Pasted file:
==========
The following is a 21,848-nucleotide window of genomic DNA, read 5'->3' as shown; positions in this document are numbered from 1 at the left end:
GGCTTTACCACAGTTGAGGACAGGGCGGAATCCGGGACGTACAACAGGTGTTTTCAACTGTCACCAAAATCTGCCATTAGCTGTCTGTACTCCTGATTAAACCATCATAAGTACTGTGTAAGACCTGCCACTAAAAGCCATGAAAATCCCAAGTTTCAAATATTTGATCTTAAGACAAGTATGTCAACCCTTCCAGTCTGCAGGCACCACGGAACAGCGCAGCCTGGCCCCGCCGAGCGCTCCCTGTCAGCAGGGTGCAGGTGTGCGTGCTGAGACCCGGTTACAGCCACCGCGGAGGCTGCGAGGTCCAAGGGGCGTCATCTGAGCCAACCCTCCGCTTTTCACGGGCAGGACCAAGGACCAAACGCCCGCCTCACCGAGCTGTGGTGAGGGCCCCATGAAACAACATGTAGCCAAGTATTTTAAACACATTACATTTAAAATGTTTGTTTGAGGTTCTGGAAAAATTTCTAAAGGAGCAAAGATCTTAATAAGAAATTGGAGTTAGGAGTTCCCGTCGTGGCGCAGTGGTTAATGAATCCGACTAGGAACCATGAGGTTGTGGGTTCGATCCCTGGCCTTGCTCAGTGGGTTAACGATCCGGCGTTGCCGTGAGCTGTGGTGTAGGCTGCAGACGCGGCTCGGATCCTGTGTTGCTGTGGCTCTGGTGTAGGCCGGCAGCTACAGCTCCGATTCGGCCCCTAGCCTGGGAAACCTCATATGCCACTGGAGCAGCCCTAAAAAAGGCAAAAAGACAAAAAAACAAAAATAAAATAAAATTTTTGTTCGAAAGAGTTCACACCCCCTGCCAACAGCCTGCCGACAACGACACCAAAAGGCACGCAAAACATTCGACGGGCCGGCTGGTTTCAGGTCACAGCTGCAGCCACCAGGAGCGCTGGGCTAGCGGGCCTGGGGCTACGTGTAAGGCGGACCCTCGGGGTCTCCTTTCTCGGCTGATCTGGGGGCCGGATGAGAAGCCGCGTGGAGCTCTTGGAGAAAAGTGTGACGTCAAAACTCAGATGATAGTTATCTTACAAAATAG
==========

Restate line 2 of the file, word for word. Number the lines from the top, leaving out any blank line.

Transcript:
GGCTTTACCACAGTTGAGGACAGGGCGGAATCCGGGACGTACAACAGGTGTTTTCAACTGTCACCAAAATCTGCCATTAGCTGTCTGTACTCCTGATTAAACCATCATAAGTACTGTGTAAGACCTGCCACTAAAAGCCATGAAAATCCCAAGTTTCAAATATTTGATCTTAAGACAAGTATGTCAACCCTTCCAGTCTGCAGGCACCACGGAACAGCGCAGCCTGGCCCCGCCGAGCGCTCCCTGTCAGCAGGGTGCAGGTGTGCGTGCTGAGACCCGGTTACAGCCACCGCGGAGGCTGCGAGGTCCAAGGGGCGTCATCTGAGCCAACCCTCCGCTTTTCACGGGCAGGACCAAGGACCAAACGCCCGCCTCACCGAGCTGTGGTGAGGGCCCCATGAAACAACATGTAGCCAAGTATTTTAAACACATTACATTTAAAATGTTTGTTTGAGGTTCTGGAAAAATTTCTAAAGGAGCAAAGATCTTAATAAGAAATTGGAGTTAGGAGTTCCCGTCGTGGCGCAGTGGTTAATGAATCCGACTAGGAACCATGAGGTTGTGGGTTCGATCCCTGGCCTTGCTCAGTGGGTTAACGATCCGGCGTTGCCGTGAGCTGTGGTGTAGGCTGCAGACGCGGCTCGGATCCTGTGTTGCTGTGGCTCTGGTGTAGGCCGGCAGCTACAGCTCCGATTCGGCCCCTAGCCTGGGAAACCTCATATGCCACTGGAGCAGCCCTAAAAAAGGCAAAAAGACAAAAAAACAAAAATAAAATAAAATTTTTGTTCGAAAGAGTTCACACCCCCTGCCAACAGCCTGCCGACAACGACACCAAAAGGCACGCAAAACATTCGACGGGCCGGCTGGTTTCAGGTCACAGCTGCAGCCACCAGGAGCGCTGGGCTAGCGGGCCTGGGGCTACGTGTAAGGCGGACCCTCGGGGTCTCCTTTCTCGGCTGATCTGGGGGCCGGATGAGAAGCCGCGTGGAGCTCTTGGAGAAAAGTGTGACGTCAAAACTCAGATGATAGTTATCTTACAAAATAG